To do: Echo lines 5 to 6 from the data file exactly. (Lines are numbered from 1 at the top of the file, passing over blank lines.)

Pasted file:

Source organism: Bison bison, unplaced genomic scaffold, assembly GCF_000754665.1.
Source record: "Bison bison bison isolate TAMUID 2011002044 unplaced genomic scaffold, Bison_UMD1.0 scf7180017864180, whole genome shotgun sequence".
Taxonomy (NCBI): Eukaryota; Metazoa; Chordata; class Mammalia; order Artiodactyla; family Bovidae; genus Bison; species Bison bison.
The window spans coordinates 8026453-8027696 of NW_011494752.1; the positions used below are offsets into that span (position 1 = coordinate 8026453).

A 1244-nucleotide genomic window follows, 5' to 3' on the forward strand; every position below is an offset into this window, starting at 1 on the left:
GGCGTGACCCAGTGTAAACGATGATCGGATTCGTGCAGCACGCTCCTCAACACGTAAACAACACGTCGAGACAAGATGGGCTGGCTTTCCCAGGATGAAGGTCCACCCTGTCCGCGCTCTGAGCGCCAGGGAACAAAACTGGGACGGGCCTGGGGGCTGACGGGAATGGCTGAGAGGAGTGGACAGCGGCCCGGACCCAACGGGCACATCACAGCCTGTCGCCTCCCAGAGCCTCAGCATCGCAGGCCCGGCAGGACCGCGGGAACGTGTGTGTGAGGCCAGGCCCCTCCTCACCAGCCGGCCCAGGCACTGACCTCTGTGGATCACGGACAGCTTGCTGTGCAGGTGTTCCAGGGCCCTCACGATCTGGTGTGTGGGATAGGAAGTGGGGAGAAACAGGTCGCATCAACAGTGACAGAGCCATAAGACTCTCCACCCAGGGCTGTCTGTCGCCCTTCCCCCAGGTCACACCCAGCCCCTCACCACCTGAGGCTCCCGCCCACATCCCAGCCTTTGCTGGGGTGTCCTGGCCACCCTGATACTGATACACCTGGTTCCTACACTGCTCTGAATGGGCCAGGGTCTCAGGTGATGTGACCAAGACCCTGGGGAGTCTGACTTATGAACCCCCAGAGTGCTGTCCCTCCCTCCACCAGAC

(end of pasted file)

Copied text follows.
A 1244-nucleotide genomic window follows, 5' to 3' on the forward strand; every position below is an offset into this window, starting at 1 on the left:
GGCGTGACCCAGTGTAAACGATGATCGGATTCGTGCAGCACGCTCCTCAACACGTAAACAACACGTCGAGACAAGATGGGCTGGCTTTCCCAGGATGAAGGTCCACCCTGTCCGCGCTCTGAGCGCCAGGGAACAAAACTGGGACGGGCCTGGGGGCTGACGGGAATGGCTGAGAGGAGTGGACAGCGGCCCGGACCCAACGGGCACATCACAGCCTGTCGCCTCCCAGAGCCTCAGCATCGCAGGCCCGGCAGGACCGCGGGAACGTGTGTGTGAGGCCAGGCCCCTCCTCACCAGCCGGCCCAGGCACTGACCTCTGTGGATCACGGACAGCTTGCTGTGCAGGTGTTCCAGGGCCCTCACGATCTGGTGTGTGGGATAGGAAGTGGGGAGAAACAGGTCGCATCAACAGTGACAGAGCCATAAGACTCTCCACCCAGGGCTGTCTGTCGCCCTTCCCCCAGGTCACACCCAGCCCCTCACCACCTGAGGCTCCCGCCCACATCCCAGCCTTTGCTGGGGTGTCCTGGCCACCCTGATACTGATACACCTGGTTCCTACACTGCTCTGAATGGGCCAGGGTCTCAGGTGATGTGACCAAGACCCTGGGGAGTCTGACTTATGAACCCCCAGAGTGCTGTCCCTCCCTCCACCAGAC